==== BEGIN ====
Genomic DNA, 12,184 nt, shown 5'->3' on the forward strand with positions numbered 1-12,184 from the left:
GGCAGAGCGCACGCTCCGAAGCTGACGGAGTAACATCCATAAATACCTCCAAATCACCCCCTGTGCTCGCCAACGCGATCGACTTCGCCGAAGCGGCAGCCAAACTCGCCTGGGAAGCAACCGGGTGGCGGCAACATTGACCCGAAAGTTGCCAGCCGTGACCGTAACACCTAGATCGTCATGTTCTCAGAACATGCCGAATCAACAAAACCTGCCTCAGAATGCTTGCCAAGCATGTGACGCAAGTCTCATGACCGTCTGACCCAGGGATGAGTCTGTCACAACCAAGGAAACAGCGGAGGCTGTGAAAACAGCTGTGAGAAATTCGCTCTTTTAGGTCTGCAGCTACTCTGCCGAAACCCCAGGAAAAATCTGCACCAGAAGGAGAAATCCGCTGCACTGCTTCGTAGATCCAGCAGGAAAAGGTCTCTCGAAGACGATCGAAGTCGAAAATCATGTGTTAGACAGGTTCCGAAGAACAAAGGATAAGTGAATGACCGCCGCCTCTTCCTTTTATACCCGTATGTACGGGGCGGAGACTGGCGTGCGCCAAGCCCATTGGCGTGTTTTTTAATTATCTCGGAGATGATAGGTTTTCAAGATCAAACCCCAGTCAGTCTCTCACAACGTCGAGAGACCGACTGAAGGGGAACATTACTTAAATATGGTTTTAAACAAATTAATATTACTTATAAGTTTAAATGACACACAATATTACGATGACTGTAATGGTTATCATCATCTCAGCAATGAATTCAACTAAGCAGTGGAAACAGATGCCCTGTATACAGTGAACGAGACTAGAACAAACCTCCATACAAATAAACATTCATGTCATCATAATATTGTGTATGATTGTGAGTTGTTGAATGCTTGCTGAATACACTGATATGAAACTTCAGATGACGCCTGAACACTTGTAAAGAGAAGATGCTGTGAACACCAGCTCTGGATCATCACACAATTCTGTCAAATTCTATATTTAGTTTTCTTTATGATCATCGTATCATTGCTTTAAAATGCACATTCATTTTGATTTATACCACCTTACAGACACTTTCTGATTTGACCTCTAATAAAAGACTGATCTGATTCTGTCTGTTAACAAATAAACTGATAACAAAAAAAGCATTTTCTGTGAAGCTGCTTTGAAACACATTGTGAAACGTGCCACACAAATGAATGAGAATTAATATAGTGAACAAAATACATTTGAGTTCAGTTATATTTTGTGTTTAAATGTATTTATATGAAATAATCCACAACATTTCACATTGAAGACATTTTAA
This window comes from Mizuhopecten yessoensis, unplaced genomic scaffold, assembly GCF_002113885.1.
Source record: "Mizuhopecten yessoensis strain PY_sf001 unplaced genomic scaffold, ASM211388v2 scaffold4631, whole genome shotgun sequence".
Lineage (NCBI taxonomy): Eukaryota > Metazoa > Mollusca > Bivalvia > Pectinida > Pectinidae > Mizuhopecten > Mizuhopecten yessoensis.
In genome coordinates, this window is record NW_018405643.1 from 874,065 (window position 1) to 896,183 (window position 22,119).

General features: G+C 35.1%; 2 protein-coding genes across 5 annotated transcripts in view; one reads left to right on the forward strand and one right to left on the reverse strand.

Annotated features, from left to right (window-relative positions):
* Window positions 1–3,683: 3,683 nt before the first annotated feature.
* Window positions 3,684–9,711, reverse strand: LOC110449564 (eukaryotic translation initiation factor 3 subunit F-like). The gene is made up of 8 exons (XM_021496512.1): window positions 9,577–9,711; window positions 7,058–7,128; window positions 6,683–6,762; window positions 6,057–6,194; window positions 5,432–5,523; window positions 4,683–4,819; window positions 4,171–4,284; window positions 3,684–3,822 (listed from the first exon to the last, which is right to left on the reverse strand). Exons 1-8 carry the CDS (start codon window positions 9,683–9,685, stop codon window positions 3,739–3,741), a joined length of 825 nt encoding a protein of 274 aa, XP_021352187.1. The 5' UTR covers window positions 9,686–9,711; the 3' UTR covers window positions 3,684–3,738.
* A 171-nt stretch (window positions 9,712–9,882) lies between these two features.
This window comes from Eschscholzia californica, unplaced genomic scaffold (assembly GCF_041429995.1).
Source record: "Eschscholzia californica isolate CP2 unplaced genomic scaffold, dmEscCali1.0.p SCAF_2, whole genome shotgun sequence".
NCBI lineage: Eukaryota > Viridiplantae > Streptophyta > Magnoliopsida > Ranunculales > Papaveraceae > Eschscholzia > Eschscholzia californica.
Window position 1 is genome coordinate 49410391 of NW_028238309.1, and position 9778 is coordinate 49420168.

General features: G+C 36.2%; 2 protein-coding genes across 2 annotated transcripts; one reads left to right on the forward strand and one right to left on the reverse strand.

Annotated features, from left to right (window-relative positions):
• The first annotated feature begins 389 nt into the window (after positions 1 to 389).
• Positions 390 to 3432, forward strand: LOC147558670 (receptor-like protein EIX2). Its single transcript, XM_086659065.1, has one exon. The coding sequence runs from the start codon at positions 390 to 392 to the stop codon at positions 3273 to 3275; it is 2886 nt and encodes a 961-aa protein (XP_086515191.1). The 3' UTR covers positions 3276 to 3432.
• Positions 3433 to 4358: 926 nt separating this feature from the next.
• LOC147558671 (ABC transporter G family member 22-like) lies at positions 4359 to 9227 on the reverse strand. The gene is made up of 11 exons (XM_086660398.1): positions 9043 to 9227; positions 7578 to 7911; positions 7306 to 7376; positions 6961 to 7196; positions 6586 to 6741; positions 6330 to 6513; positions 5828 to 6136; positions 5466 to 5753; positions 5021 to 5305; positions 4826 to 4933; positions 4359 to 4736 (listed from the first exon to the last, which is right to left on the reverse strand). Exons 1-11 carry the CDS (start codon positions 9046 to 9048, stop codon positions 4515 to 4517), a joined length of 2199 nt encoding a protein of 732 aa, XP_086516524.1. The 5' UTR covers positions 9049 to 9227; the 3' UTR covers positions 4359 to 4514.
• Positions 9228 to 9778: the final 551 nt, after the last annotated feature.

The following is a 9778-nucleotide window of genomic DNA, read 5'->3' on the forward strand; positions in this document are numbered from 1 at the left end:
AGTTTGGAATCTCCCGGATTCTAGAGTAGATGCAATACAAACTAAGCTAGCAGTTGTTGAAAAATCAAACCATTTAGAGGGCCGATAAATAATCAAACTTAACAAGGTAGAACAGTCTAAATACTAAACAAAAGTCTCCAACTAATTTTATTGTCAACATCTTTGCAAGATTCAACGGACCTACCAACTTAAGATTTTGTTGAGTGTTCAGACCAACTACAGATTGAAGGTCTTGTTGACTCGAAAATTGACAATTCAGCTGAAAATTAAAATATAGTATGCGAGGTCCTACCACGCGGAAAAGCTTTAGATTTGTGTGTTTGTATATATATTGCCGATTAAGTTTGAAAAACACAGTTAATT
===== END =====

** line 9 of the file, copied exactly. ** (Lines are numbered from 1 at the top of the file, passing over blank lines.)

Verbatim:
* Window positions 1–3,683: 3,683 nt before the first annotated feature.